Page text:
Duty of Care and Lone Working

You will often hear the term “Duty of Care” use when people are discussing lone working. Have you ever wondered exactly what Duty of Care is?  For those of you not up on your legal history, Duty of Care dates back to the 1800s with connections to both Tort and Common law. Originally, a Duty of Care was defined as a legal obligation requiring an individual to provide reasonable care in performing any act that has the potential to harm others. Over time, that scope was broadened to include the employer/employee relationship.  In particular, such laws make the Directors of a corporation personally liable in cases where they are shown not to have provided a necessary Duty of Care.

Your Duty of Care Evolves

Duty of Care is not a fixed concept. As situations change, so too does the standard required for Directors to show they have met their Duty of Care. For example, 50 years ago, the “standard” may have been to know Bob was working in the South facility on his own. If he didn’t turn up for coffee or lunch, you’d know something is wrong.  Then someone comes up with the Buddy System.  The courts would view this as a new and higher standard of care required by organizations. Those that do not meet the new standard leave themselves open to risk and liability.  Today, the standard is much higher.  Mobile technologies have made manual approaches like the Buddy System a thing of the past, and the standard continues to be raised all the time.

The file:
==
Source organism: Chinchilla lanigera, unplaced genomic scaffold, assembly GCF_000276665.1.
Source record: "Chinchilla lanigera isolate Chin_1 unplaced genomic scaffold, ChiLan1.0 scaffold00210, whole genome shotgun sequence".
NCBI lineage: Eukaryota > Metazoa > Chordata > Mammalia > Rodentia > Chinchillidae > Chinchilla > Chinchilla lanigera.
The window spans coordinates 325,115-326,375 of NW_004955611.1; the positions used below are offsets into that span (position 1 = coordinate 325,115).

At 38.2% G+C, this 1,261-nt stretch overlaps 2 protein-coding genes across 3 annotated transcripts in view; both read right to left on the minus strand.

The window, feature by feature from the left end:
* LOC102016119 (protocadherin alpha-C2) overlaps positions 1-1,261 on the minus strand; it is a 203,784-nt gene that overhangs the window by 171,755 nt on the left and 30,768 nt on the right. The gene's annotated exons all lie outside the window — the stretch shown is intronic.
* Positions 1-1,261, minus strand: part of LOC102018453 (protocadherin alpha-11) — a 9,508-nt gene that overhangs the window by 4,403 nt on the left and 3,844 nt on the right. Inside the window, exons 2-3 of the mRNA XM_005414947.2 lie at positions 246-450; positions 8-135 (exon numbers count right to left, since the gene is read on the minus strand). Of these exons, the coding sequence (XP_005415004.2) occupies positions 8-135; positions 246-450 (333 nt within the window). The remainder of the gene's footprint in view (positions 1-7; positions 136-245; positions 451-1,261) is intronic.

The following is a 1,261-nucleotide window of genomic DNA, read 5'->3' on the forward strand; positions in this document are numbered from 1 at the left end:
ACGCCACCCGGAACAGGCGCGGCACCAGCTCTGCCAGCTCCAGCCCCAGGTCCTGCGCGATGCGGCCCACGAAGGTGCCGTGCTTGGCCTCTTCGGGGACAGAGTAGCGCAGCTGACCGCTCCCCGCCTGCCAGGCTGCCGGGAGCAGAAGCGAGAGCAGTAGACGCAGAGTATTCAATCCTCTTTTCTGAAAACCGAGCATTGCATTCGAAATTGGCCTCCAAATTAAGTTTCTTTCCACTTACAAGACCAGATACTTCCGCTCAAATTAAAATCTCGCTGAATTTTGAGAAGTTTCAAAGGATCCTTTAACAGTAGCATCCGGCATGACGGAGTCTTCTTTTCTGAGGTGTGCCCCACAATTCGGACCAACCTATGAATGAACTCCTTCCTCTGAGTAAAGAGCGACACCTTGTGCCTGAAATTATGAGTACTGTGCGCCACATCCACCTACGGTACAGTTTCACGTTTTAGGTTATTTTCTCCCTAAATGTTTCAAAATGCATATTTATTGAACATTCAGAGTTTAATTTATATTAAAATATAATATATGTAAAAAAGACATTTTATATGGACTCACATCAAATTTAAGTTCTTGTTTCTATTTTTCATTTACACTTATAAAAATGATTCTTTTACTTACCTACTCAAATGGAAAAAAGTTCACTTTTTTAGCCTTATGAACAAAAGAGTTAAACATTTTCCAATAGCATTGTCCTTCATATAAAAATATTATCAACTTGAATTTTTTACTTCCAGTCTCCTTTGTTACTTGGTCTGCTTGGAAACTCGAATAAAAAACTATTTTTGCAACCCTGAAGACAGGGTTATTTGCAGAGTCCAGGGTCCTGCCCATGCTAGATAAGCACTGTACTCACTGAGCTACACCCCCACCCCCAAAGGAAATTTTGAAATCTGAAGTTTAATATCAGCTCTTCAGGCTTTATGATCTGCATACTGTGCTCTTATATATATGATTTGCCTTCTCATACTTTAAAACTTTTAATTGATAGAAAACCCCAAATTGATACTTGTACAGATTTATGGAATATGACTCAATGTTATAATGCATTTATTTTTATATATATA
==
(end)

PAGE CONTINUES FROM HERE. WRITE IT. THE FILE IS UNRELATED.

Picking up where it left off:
It’s not just about compliance

You’ll often hear lone worker safety being discussed in the context of compliance, but it’s much more than that.  Organizations with high safety standards maintain employee morale, keep their employees longer and preserve their business continuity record.  In fact, an article in Biz Journals cited a 2013 study that showed companies with exemplary safety, health and environmental programs outperformed the S&P500 by 3-5%.  It shows there is a clear link between employees who are safe and healthy and the bottom line.

If this has got you thinking about your Duty of Care to your team, a good first step is to complete a risk assessment of everyone in your organization.  Ok Alone has created a free Risk Assessment guide to help you along.  It can be used whether you have lone workers or not. Either way, it’s a practical way to help ensure you are providing your team with the best Duty of Care possible.

Risk Assessment Guide link – https://www.okaloneworker.com/lone-worker-risk-assessment-guide/